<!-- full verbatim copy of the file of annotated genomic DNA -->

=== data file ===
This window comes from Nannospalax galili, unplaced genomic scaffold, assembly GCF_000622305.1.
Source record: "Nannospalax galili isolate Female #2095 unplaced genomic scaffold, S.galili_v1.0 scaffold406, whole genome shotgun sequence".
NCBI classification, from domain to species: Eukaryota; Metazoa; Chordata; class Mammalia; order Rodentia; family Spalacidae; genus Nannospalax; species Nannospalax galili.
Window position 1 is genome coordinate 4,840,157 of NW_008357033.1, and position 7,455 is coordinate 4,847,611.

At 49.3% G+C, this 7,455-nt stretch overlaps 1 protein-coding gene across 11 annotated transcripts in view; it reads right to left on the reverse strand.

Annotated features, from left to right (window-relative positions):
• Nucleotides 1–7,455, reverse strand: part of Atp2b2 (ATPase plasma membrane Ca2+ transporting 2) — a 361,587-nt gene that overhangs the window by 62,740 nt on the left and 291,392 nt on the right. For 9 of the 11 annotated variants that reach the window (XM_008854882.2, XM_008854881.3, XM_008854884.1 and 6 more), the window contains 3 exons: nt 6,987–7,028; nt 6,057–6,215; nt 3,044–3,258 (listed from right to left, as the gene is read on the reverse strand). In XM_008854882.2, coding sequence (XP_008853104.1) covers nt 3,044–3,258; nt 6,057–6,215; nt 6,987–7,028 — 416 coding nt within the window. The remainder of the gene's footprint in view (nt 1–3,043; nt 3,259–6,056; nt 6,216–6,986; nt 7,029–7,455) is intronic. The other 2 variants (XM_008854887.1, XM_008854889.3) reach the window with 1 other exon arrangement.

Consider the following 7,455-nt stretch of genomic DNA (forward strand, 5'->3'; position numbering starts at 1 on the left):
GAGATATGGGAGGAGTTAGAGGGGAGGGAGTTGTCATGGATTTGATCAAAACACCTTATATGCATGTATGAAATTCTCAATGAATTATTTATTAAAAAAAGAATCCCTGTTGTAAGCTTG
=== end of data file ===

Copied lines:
This window comes from Nannospalax galili, unplaced genomic scaffold, assembly GCF_000622305.1.
Source record: "Nannospalax galili isolate Female #2095 unplaced genomic scaffold, S.galili_v1.0 scaffold406, whole genome shotgun sequence".
NCBI classification, from domain to species: Eukaryota; Metazoa; Chordata; class Mammalia; order Rodentia; family Spalacidae; genus Nannospalax; species Nannospalax galili.
Window position 1 is genome coordinate 4,840,157 of NW_008357033.1, and position 7,455 is coordinate 4,847,611.

At 49.3% G+C, this 7,455-nt stretch overlaps 1 protein-coding gene across 11 annotated transcripts in view; it reads right to left on the reverse strand.

Annotated features, from left to right (window-relative positions):
• Nucleotides 1–7,455, reverse strand: part of Atp2b2 (ATPase plasma membrane Ca2+ transporting 2) — a 361,587-nt gene that overhangs the window by 62,740 nt on the left and 291,392 nt on the right. For 9 of the 11 annotated variants that reach the window (XM_008854882.2, XM_008854881.3, XM_008854884.1 and 6 more), the window contains 3 exons: nt 6,987–7,028; nt 6,057–6,215; nt 3,044–3,258 (listed from right to left, as the gene is read on the reverse strand). In XM_008854882.2, coding sequence (XP_008853104.1) covers nt 3,044–3,258; nt 6,057–6,215; nt 6,987–7,028 — 416 coding nt within the window. The remainder of the gene's footprint in view (nt 1–3,043; nt 3,259–6,056; nt 6,216–6,986; nt 7,029–7,455) is intronic. The other 2 variants (XM_008854887.1, XM_008854889.3) reach the window with 1 other exon arrangement.

Consider the following 7,455-nt stretch of genomic DNA (forward strand, 5'->3'; position numbering starts at 1 on the left):
GAGATATGGGAGGAGTTAGAGGGGAGGGAGTTGTCATGGATTTGATCAAAACACCTTATATGCATGTATGAAATTCTCAATGAATTATTTATTAAAAAAAGAATCCCTGTTGTAAGCTTG